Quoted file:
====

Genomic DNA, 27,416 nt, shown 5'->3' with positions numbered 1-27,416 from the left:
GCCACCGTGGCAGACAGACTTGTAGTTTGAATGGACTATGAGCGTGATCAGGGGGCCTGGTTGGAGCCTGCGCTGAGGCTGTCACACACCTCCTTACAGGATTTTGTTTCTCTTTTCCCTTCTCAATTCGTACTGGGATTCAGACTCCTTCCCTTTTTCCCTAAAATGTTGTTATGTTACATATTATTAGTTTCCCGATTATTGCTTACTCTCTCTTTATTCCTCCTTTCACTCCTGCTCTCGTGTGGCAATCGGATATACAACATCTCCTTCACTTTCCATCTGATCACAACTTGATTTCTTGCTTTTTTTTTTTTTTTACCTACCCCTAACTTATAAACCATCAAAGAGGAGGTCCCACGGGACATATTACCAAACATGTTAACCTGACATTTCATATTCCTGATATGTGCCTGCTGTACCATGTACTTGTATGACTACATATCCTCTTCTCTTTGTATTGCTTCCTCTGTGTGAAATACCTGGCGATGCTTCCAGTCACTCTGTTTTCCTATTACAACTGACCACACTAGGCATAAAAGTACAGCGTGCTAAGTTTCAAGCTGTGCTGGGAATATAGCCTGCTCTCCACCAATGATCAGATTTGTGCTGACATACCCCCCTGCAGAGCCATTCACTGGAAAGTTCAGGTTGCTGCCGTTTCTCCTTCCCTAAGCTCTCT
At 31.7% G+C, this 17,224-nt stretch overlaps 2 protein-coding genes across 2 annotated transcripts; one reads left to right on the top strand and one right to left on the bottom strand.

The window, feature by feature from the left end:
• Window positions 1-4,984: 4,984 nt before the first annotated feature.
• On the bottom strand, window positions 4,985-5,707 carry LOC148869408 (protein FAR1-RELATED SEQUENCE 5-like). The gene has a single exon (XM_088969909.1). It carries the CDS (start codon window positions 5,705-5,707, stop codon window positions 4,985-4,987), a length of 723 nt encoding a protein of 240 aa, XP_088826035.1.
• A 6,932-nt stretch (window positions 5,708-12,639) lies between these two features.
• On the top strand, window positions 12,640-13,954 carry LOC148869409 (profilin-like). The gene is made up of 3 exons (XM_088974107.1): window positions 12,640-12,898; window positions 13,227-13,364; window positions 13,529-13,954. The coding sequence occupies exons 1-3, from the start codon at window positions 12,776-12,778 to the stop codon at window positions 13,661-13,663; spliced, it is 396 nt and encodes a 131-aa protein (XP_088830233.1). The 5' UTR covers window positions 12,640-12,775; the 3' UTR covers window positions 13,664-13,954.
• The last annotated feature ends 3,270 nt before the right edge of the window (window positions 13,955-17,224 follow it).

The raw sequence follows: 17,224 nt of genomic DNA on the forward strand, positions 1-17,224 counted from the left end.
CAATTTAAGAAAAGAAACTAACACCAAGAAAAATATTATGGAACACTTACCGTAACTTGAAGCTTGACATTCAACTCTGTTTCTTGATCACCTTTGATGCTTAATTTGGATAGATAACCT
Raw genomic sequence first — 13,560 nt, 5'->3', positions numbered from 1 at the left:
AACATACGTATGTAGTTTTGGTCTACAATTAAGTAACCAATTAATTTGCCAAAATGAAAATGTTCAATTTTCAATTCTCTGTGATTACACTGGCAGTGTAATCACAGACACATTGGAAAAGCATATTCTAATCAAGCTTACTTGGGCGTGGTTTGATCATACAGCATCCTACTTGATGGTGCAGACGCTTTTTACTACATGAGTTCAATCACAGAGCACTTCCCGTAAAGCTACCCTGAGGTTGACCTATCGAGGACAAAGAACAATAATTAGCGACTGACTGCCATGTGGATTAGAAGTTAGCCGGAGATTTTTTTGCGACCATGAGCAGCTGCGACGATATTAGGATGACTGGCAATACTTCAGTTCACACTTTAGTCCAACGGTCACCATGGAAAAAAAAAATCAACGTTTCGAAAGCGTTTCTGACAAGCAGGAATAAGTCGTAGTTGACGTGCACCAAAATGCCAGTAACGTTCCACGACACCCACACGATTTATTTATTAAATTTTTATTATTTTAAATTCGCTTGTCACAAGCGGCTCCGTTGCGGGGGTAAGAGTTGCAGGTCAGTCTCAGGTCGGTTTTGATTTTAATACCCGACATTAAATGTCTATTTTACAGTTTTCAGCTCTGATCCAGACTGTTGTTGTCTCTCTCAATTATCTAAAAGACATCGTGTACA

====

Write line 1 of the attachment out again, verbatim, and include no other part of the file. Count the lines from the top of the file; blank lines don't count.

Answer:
Genomic DNA, 27,416 nt, shown 5'->3' with positions numbered 1-27,416 from the left: